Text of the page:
A report by the Department for Work and Pensions has found that funders are concerned about the long term impact of the bedroom tax on ‘tenants, organisations and themselves.’
The report states that funders feel the ‘cumulative impacts of welfare reform’ could lead to ‘build-up of arrears, reduced liquidity, reduced profitability, more stretched management and less development’, reports Inside Housing.
It was also reported that there was no positive impact for funders from the improved work incentives from the bedroom tax. Researchers found that few tenants affected by the bedroom tax had found work.
The report also discusses a ‘widespread concern’ about the impact potential future evictions may have on local services and on landlord finances as well as on the lives of people with vulnerabilities. The research also found that four out of five tenants affected by the bedroom tax were paying some or all of their shortfall. Half of these had failed to pay in full.
Commenting on the report, David Orr, chief executive of the National Housing Federation, said: “We have published a series of reports highlighting the flaws of the bedroom tax, as have many of our members. Time and time again it has been shown that the bedroom tax is pushing people into rent arrears and people have been unable to downsize because of a lack of smaller properties. Now the figures from the DWP prove it is not working, surely now it is time for the government to admit they got it wrong and repeal this ill-thought policy.”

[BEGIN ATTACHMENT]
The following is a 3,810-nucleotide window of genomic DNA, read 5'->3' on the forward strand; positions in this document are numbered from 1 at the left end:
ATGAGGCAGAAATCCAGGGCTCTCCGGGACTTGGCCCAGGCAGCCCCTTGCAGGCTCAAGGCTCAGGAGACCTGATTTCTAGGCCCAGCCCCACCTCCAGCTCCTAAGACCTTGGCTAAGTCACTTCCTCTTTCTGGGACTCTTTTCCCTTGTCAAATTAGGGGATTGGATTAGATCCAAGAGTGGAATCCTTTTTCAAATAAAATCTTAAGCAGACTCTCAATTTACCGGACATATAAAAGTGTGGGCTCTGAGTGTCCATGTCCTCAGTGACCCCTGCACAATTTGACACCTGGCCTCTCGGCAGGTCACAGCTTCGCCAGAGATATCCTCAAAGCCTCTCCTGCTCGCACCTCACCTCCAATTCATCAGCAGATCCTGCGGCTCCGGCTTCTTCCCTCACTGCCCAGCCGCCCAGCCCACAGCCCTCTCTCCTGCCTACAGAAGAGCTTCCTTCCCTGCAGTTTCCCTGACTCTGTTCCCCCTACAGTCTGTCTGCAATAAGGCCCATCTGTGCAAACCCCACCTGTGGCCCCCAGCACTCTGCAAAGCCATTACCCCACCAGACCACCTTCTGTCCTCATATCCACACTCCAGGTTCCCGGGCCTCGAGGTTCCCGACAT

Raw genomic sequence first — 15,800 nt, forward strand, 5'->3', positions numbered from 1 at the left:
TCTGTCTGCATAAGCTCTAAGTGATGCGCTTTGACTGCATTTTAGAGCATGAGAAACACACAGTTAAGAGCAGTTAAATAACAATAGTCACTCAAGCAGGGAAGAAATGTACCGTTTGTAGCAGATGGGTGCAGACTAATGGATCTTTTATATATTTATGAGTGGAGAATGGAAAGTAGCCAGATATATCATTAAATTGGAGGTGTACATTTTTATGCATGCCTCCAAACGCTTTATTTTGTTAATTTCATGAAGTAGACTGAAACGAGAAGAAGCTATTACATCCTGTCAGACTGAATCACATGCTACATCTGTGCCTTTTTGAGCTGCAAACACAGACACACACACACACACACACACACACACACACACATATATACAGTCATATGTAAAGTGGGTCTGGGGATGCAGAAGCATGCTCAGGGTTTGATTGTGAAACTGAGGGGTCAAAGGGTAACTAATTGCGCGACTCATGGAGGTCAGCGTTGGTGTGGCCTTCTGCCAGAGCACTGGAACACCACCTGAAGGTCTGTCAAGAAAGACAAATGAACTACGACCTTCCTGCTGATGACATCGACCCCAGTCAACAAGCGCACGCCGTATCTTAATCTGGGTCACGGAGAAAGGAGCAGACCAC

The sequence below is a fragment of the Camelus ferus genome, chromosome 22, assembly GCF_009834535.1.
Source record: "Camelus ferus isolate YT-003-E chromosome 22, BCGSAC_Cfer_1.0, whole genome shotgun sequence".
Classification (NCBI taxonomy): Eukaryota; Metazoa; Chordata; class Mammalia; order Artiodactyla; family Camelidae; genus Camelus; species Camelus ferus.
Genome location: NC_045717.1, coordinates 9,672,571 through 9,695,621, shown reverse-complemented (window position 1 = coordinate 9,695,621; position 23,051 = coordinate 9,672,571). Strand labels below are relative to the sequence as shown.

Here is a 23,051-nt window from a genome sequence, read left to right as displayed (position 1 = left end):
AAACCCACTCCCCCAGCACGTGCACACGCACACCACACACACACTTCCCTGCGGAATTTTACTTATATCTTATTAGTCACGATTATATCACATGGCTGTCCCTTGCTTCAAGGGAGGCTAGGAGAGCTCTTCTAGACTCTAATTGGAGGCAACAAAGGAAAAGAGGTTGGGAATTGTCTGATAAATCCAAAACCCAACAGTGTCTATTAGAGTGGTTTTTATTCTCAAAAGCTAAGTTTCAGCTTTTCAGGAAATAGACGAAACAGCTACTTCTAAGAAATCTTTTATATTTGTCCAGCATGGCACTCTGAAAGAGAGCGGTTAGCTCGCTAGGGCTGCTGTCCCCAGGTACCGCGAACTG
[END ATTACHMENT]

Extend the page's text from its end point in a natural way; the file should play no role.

Introduction The National Statement of Expectations for Supported Housing (NSE) was finally published on 20 October 2020, five years after the 2015 Comprehensive Spending Review suggested regulatory and oversight changes were needed, although in 2018 the government >>>
Responding to the DWP Consultation: Housing Benefit Reform - Supported Housing
"I found the event informative and timely it helped me to complete our response to DWP without which I would have struggled."
S.S. - Safe House